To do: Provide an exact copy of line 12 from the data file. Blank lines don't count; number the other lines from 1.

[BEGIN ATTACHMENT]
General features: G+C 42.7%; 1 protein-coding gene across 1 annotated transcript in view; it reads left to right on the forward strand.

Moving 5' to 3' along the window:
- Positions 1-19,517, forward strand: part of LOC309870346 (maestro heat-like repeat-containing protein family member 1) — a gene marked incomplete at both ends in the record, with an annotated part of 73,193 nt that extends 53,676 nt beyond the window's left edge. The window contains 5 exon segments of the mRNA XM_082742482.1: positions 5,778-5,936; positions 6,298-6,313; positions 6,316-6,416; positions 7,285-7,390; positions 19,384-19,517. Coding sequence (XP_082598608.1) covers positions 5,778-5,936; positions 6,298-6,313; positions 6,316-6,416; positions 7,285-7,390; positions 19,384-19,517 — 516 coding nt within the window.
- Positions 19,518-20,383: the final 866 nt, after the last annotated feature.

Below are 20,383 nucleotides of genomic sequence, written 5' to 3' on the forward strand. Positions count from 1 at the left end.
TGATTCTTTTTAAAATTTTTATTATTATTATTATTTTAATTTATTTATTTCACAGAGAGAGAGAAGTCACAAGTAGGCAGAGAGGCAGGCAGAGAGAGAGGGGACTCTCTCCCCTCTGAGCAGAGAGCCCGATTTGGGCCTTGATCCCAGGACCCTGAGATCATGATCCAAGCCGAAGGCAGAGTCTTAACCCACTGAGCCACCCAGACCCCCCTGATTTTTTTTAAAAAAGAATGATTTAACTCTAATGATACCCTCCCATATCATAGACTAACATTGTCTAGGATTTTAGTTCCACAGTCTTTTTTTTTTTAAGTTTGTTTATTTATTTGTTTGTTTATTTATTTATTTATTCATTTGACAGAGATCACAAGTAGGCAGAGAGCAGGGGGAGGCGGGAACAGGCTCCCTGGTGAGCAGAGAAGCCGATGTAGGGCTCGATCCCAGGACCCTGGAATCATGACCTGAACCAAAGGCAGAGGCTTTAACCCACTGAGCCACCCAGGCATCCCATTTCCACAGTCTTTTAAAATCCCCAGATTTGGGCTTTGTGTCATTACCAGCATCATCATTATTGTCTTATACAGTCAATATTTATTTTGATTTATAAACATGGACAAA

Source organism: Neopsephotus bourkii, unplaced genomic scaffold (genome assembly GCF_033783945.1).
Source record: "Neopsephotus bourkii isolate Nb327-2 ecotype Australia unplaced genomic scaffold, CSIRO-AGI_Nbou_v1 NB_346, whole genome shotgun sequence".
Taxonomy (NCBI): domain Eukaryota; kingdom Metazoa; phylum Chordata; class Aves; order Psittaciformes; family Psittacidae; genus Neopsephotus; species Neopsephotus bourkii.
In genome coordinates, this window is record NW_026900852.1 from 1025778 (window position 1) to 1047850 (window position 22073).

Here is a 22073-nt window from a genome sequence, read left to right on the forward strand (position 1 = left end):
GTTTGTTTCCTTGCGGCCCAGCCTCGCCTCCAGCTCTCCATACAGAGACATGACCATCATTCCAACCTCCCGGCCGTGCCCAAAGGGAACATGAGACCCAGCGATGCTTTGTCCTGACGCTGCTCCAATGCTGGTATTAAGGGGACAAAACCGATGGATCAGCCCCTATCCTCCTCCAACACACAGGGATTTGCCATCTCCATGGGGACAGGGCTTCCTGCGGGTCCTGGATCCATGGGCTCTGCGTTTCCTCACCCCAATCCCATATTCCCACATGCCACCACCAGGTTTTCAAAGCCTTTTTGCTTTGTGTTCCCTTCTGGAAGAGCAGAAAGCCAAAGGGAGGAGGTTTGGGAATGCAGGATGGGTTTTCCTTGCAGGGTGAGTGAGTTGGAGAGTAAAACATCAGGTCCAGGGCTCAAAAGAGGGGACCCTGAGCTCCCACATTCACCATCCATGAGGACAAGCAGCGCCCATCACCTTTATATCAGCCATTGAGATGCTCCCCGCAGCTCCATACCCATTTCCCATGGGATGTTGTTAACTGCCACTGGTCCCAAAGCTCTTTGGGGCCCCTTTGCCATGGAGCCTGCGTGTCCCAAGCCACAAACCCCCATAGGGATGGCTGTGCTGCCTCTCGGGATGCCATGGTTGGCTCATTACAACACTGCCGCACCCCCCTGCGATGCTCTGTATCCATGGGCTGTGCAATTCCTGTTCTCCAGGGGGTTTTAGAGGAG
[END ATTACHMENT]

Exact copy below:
GTTTGTTTCCTTGCGGCCCAGCCTCGCCTCCAGCTCTCCATACAGAGACATGACCATCATTCCAACCTCCCGGCCGTGCCCAAAGGGAACATGAGACCCAGCGATGCTTTGTCCTGACGCTGCTCCAATGCTGGTATTAAGGGGACAAAACCGATGGATCAGCCCCTATCCTCCTCCAACACACAGGGATTTGCCATCTCCATGGGGACAGGGCTTCCTGCGGGTCCTGGATCCATGGGCTCTGCGTTTCCTCACCCCAATCCCATATTCCCACATGCCACCACCAGGTTTTCAAAGCCTTTTTGCTTTGTGTTCCCTTCTGGAAGAGCAGAAAGCCAAAGGGAGGAGGTTTGGGAATGCAGGATGGGTTTTCCTTGCAGGGTGAGTGAGTTGGAGAGTAAAACATCAGGTCCAGGGCTCAAAAGAGGGGACCCTGAGCTCCCACATTCACCATCCATGAGGACAAGCAGCGCCCATCACCTTTATATCAGCCATTGAGATGCTCCCCGCAGCTCCATACCCATTTCCCATGGGATGTTGTTAACTGCCACTGGTCCCAAAGCTCTTTGGGGCCCCTTTGCCATGGAGCCTGCGTGTCCCAAGCCACAAACCCCCATAGGGATGGCTGTGCTGCCTCTCGGGATGCCATGGTTGGCTCATTACAACACTGCCGCACCCCCCTGCGATGCTCTGTATCCATGGGCTGTGCAATTCCTGTTCTCCAGGGGGTTTTAGAGGAG